By Ellen Brown, chairman of the Public Banking Institute

This article first appeared at Web of Debt.

Confiscating the customer deposits in Cyprus banks, it seems, was not a one-off, desperate idea of a few Eurozone “troika” officials scrambling to salvage their balance sheets. A joint paper by the US Federal Deposit Insurance Corporation and the Bank of England dated December 10, 2012, shows that these plans have been long in the making; that they originated with the G20 Financial Stability Board in Basel, Switzerland (discussed earlier here); and that the result will be to deliver clear title to the banks of depositor funds.

New Zealand has a similar directive, discussed in my last article here, indicating that this isn’t just an emergency measure for troubled Eurozone countries. New Zealand’s Voxy reported on March 19th:

The National Government [is] pushing a Cyprus-style solution to bank failure in New Zealand which will see small depositors lose some of their savings to fund big bank bailouts . . . .

Open Bank Resolution (OBR) is Finance Minister Bill English’s favoured option dealing with a major bank failure. If a bank fails under OBR, all depositors will have their savings reduced overnight to fund the bank’s bail out.

Can They Do That?

Although few depositors realize it, legally the bank owns the depositor’s funds as soon as they are put in the bank. Our money becomes the bank’s, and we become unsecured creditors holding IOUs or promises to pay. (See here and here.) But until now the bank has been obligated to pay the money back on demand in the form of cash. Under the FDIC-BOE plan, our IOUs will be converted into “bank equity.”  The bank will get the money and we will get stock in the bank. With any luck we may be able to sell the stock to someone else, but when and at what price? Most people keep a deposit account so they can have ready cash to pay the bills.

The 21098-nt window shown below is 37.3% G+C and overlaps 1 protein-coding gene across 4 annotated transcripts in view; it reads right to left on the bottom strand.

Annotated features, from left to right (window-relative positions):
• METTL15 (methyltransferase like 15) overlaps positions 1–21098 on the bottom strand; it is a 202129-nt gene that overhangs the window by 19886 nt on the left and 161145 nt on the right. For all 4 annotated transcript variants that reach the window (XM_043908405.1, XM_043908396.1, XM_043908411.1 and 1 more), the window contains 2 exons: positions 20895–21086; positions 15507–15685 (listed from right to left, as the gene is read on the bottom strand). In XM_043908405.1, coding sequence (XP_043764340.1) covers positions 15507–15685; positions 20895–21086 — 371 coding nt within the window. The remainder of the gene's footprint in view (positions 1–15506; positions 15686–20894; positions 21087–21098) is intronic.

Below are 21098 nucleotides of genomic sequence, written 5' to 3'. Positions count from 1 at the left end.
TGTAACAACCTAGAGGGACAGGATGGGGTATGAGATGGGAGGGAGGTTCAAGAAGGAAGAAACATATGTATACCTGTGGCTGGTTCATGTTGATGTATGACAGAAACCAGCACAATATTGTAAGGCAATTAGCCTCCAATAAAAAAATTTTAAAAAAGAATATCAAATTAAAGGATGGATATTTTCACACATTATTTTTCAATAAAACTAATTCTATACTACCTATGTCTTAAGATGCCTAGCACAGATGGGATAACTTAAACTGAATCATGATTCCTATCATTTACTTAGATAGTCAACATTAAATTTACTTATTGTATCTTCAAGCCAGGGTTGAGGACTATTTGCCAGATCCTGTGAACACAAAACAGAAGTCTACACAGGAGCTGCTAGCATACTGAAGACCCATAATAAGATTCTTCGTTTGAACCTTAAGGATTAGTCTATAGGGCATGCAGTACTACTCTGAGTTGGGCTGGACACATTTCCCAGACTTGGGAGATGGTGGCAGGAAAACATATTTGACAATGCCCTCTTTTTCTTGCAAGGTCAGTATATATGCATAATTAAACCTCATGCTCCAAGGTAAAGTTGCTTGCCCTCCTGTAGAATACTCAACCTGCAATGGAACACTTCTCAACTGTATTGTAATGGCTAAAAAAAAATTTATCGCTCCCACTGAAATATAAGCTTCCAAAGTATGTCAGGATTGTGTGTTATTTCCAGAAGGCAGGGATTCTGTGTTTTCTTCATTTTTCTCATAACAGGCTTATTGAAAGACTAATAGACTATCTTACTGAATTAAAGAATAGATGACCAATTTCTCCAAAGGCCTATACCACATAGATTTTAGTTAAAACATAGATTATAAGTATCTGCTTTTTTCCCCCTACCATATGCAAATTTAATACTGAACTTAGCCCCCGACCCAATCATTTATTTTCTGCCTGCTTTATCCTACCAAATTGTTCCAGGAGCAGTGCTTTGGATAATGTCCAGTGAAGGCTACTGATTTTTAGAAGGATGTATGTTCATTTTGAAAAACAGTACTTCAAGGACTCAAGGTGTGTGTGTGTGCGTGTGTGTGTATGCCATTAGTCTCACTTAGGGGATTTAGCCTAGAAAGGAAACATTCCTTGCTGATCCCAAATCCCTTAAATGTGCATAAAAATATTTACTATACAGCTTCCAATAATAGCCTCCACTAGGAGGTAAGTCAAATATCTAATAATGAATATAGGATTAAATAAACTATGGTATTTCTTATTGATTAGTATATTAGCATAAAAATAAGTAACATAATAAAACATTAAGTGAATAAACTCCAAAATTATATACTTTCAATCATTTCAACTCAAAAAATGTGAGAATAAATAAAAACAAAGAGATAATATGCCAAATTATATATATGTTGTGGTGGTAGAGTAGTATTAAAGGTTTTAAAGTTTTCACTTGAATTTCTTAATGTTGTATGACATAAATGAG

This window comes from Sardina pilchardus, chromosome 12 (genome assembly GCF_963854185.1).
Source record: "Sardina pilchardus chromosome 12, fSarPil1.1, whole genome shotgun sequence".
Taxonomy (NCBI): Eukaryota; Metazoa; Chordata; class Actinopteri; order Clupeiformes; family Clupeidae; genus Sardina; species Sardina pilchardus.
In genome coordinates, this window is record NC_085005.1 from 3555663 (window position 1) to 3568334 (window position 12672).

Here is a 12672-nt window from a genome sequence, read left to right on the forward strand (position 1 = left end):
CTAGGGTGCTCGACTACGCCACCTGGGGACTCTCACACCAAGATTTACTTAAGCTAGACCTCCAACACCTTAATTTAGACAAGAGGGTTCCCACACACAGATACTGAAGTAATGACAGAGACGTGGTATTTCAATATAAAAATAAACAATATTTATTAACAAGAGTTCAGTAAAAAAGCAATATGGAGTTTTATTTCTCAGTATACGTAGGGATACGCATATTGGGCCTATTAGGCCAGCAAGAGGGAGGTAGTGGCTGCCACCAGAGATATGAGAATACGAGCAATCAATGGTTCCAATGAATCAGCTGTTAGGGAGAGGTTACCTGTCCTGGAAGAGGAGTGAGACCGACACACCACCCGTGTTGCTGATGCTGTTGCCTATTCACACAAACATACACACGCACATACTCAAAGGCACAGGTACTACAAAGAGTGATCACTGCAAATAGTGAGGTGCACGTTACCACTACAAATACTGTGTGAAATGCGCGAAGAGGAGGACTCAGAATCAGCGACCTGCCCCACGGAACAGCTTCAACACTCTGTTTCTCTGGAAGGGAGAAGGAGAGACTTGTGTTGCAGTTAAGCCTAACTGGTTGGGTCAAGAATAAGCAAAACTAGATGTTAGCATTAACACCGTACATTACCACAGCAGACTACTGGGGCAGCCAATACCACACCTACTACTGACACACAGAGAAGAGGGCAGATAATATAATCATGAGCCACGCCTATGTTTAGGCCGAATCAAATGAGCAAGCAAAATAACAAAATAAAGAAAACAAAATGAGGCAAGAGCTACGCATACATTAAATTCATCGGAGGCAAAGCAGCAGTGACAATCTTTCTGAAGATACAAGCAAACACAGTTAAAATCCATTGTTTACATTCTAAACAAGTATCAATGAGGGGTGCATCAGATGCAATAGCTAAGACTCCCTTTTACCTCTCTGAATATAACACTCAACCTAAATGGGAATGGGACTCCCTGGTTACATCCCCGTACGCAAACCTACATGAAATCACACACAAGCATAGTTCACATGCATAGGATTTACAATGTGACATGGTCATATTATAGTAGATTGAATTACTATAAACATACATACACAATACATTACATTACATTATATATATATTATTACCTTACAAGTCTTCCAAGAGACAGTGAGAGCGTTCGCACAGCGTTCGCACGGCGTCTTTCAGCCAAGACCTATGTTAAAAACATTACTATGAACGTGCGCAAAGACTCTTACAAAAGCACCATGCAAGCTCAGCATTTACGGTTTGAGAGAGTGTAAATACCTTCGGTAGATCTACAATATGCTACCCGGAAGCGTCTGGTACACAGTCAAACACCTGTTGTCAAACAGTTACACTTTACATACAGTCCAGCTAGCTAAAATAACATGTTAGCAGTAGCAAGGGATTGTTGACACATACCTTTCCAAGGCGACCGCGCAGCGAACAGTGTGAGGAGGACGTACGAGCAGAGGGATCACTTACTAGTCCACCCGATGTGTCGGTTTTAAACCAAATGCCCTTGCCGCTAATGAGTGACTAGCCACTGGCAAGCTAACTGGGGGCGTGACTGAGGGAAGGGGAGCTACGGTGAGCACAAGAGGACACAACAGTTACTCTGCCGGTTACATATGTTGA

The 15-page FDIC-BOE document is called “Resolving Globally Active, Systemically Important, Financial Institutions.”  It begins by explaining that the 2008 banking crisis has made it clear that some other way besides taxpayer bailouts is needed to maintain “financial stability.” Evidently anticipating that the next financial collapse will be on a grander scale than either the taxpayers or Congress is willing to underwrite, the authors state:

An efficient path for returning the sound operations of the G-SIFI to the private sector would be provided by exchanging or converting a sufficient amount of the unsecured debt from the original creditors of the failed company [meaning the depositors] into equity [or stock]. In the U.S., the new equity would become capital in one or more newly formed operating entities. In the U.K., the same approach could be used, or the equity could be used to recapitalize the failing financial company itself—thus, the highest layer of surviving bailed-in creditors would become the owners of the resolved firm. In either country, the new equity holders would take on the corresponding risk of being shareholders in a financial institution.